Barbara Holdridge's life and career has helped revolutionize the spoken word industry, as well as expand the professional opportunities available to women today. As an entrprenuer and businesswoman, Holdridge defied traditional gender conventions by establishing an independent and highly successful career during the 1950s, at a time when women were still largely defining themselves as houswives and homemakers. As a pioneer for the spoken word recording industry, she helped bring twentieth century and classical literature into mainstream American culture. She is, undoubtedly, a woman for the history books, and has more than earned her place as a member of the Maryland Women's Hall of Fame.
 
 

Written By Archival Intern Emily J. Steedman, B.A. History, A.A. Liberal Arts & Sciences
 
 
 

ENDNOTES:
1. Gail Dugas, "2 Girls, 10 Years 1 Idea Equal a Record Business in Culture," Carroll Daily Times Herald, April 11, 1962, NewspaperArchive.com.
    Return to text
2. "Caedmon: Recreating the Moment of Inspiration; Label Brought Words of Dylan Thomas, Other Writers to Life," NPR,
    http://www.npr.org/templates/story/story.php?storyId=866406 (Accessed June 21, 2011). Return to text
3. "Barbara Holdridge - National Women's Hall of Fame," National Women's Hall of Fame,
    http://www.greatwomen.org/women-of-the-hall/search-the-hall/details/2/189-Holdridge (Accessed June 21, 2011). Return to text
4. John Crosby, "Literature In Sound Seems to Sell Well," Capital Times (Madison), February 3, 1961, NewspaperArchive.com. Return to text
5. Ibid. Return to text
6. Joyce Kaplan and Maria Terrone, eds., "Audio Publisher Founded by Hunter Alumnae Turns 50," Hunter (June 2002): 8,
    http://www.hunter.cuny.edu/alumni/assets/AtHunterFall02.pdf (Accessed June 21, 2011). Return to text
7. Vic Sussman, "BOOK WORLD; PAGEX8; RECORDED BOOKS," Washington Post, April 5, 1987, Final Edition, Lexis Research System. Return to text
8. "The Nation's Oldest and Most Widely Known Academic Honor Society," Phi Beta Kappa Society,
    http://www.pbk.org/infoview/PBK_InfoView.aspx?t=&id=8 (Accessed June 21, 2011). Return to text
9. Carl Schoettler, "Waxing Poetic; The women behind Caedmon Records recall 50 years of wrangling poets into a studio and capturing their voices, both
    literally and figuratively," Baltimore Sun, August 27, 2002, Final Edition, Lexis Research System. Return to text
10. Ibid. and Ben Cheever, "Audio's Original Voices," Publishers Weekly, October 24, 2005, Proquest Search. Return to text
11. Carl Schoettler, "Waxing Poetic." Return to text
12. "Caedmon: Recreating the Moment of Inspiration," NPR. Return to text
13. Carl Schoettler, "Waxing Poetic." Return to text
14. Ibid. Return to text
15. Shannon Maughan, "A golden audio anniversary," Publishers Weekly, March 4, 2002, ProQuest Search. Return to text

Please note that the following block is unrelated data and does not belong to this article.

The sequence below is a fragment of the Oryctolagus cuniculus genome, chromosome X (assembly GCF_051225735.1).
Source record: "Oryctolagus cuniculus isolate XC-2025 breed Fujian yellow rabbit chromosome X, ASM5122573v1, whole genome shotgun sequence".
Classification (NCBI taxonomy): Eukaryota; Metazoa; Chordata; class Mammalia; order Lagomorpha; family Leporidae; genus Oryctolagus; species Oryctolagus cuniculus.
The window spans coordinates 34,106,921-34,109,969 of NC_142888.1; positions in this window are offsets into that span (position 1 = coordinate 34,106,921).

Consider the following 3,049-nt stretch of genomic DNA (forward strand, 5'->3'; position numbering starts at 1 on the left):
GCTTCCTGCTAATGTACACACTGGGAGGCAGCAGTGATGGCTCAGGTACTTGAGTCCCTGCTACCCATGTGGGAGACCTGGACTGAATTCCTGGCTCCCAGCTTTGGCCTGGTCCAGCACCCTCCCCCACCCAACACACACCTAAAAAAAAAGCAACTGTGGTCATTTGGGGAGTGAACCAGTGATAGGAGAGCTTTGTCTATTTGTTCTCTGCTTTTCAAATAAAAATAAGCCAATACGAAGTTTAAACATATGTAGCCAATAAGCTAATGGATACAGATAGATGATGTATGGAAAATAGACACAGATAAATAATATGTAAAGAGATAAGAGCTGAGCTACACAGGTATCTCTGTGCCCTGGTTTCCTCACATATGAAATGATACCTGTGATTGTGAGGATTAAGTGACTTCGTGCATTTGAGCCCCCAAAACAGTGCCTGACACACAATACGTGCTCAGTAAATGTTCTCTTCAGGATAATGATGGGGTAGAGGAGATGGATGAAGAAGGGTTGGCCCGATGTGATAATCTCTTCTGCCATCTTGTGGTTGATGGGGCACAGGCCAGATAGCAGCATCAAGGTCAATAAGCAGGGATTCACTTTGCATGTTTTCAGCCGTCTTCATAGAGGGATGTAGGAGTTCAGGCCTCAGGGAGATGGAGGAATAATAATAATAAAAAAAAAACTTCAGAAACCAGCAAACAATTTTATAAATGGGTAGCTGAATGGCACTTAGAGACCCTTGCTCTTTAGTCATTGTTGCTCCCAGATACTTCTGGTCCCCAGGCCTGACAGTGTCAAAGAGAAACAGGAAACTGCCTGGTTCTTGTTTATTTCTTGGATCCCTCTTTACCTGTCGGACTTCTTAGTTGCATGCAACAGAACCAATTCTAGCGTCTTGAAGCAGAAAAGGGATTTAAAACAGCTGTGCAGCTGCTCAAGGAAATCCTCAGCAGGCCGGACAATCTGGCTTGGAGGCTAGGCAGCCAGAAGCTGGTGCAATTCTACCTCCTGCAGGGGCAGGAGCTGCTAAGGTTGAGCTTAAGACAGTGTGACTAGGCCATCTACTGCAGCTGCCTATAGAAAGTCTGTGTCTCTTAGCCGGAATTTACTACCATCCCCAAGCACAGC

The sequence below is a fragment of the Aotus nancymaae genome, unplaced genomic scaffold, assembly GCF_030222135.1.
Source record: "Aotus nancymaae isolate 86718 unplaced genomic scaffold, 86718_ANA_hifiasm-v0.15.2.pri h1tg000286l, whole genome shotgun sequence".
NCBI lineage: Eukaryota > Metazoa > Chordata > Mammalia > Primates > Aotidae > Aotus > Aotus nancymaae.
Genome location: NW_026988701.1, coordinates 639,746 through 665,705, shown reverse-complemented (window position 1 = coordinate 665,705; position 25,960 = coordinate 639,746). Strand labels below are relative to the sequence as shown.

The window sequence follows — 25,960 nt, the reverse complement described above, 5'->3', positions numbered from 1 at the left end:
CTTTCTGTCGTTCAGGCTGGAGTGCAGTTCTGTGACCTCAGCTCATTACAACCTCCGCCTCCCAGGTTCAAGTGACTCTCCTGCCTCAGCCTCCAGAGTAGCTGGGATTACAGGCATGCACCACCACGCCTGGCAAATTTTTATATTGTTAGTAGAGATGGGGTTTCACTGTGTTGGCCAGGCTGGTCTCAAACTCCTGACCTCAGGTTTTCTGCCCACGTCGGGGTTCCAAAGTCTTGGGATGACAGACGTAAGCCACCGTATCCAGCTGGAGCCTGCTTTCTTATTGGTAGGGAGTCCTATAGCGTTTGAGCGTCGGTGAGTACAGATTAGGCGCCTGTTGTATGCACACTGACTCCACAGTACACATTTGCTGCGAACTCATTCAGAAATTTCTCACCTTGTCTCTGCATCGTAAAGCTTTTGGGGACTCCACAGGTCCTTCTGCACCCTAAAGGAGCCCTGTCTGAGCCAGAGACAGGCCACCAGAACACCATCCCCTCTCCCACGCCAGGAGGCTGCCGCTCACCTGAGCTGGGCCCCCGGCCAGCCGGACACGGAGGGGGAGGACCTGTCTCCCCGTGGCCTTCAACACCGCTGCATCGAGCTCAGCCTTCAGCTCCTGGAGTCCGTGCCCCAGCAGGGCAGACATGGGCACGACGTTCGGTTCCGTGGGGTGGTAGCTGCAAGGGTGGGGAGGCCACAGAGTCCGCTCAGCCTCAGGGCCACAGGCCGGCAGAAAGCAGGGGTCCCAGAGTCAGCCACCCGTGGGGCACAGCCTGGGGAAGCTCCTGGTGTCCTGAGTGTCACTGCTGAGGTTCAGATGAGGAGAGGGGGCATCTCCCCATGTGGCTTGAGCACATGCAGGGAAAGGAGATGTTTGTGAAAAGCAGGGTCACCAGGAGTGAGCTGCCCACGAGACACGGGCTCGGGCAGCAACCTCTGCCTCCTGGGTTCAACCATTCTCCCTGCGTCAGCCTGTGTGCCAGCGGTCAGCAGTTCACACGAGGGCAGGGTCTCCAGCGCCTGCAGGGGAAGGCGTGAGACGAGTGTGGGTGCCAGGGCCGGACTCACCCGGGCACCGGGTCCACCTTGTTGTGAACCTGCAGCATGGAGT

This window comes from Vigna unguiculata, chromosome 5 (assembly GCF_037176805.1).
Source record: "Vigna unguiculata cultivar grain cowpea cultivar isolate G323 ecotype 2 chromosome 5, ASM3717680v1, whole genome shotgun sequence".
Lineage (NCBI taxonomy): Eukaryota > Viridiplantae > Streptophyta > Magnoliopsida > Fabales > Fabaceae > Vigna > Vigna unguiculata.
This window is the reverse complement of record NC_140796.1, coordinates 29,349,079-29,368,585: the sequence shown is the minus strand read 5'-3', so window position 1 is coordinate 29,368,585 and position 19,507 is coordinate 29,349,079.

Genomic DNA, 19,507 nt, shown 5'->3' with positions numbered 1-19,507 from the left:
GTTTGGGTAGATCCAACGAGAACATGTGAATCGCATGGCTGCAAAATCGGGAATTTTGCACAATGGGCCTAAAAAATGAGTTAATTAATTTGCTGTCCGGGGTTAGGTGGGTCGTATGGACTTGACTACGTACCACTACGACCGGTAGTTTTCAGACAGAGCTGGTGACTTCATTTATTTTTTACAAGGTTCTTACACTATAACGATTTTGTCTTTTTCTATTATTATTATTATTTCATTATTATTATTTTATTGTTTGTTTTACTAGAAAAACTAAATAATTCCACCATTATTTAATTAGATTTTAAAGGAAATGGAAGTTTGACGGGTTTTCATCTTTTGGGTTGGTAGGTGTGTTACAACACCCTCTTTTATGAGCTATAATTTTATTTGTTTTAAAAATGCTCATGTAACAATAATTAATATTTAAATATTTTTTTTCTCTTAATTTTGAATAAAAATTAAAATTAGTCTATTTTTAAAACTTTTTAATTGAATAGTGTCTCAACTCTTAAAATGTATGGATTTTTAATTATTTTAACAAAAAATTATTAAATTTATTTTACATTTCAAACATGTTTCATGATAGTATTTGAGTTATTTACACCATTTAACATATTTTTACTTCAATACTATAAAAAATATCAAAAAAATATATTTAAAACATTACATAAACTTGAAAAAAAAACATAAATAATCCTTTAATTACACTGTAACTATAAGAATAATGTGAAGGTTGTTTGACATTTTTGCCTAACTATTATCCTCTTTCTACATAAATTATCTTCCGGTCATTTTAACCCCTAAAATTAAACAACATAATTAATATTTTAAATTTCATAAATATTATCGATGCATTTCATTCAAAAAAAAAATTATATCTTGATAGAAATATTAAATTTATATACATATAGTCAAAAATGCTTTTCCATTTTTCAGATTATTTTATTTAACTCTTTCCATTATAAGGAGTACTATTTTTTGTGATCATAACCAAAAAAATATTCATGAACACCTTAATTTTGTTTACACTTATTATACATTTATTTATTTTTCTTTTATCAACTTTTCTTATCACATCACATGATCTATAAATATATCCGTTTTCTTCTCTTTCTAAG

16. Carl Schoettler, "Waxing Poetic." Return to text
17. Ibid. and Dan Lewis, "Poetry, Plays Forte of New Disk Firm," Independent Star-News (Pasadena), July 23, 1967, NewspaperArchive.com. Return to text
18. Vic Sussman, "BOOK WORLD." Return to text
19. Shannon Maughan, "A golden audio anniversary." Return to text
20. Carl Schoettler, "Waxing Poetic." Return to text
21. "Caedmon: Recreating the Moment of Inspiration," NPR. Return to text
22. Ibid. Return to text
23. Carl Schoettler, "Waxing Poetic." Return to text
24. John Crosby, "Literature in Sound Seems to Sell Well." Return to text
25. Dan Lewis, "Poetry, Plays Forte of New Disk Firm." Return to text
26. Ibid. Return to text
27. Joyce Kaplan and Maria Terrone, eds., "Audio Publisher Founded by Hunter Alumnae Turns 50." Return to text
28. Dan Lewis, "Poetry, Plays Forte of New Disk Firm." Return to text
29. Ibid. Return to text
30. Carl Schoettler, "Waxing Poetic." Return to text
31. Dan Lewis, "Poetry, Plays Forte of New Disk Firm," and John Crosby, "Literature in Sound Seems to Sell Well." Return to text
32. Carl Schoettler, "Waxing Poetic." Return to text
33. "Caedmon: Recreating the Moment of Inspiration," NPR. Return to text
34. Carl Schoettler, "Waxing Poetic." Return to text
35. "Historical Newspapers, Birth, Marriage, & Death Announcements, 1851-2003 record for an ancestor," Ancestry.com,
    http://search.ancestry.com/browse/view.aspx?dbid=50000&iid=80556071&pid=244625&ssrc=&fn=Lawrence+Barrett&ln=Holdridge&st=g (Accessed June
    22, 2011). Return to text
36. Fred Rasmussen, "Lawrence Barrett Holdridge, 88, founded hydraulic firm," Baltimore Sun, September 5, 1998. Return to text
37. Sarah Tilton, "A Historic Captain's Home," Wall Street Journal (Online), May 20, 2011, ProQuest Search. Return to text
38. Ibid. and Susan Reimer, "PLANTING TO REMEMBER, HONOR LOST LOVED ONES; GRIEVING GARDENERS PUT THEIR HEARTS INTO
    THEIR WORK,"Baltimore Sun, September 23, 2007, Final Edition, Lexis Research System. Return to text
39. Jim Milliot, "Pathway Book Service buys Stemmer House," Publishers Weekly, September 15, 2003, ProQuest Search. Return to text
40. Ibid. Return to text
41. Carl Schoettler, "Waxing Poetics," and Shannon Maughan, "A golden audio anniversary." Return to text
42. "Barbara Holdridge - National Women's Hall of Fame," National Women's Hall of Fame. Return to text
43. Fred Rasmussen, "Lawrence Barrett Holdridge." Return to text
44. Ibid. Return to text
 

Return to Barbara Holdridge's Introductory Page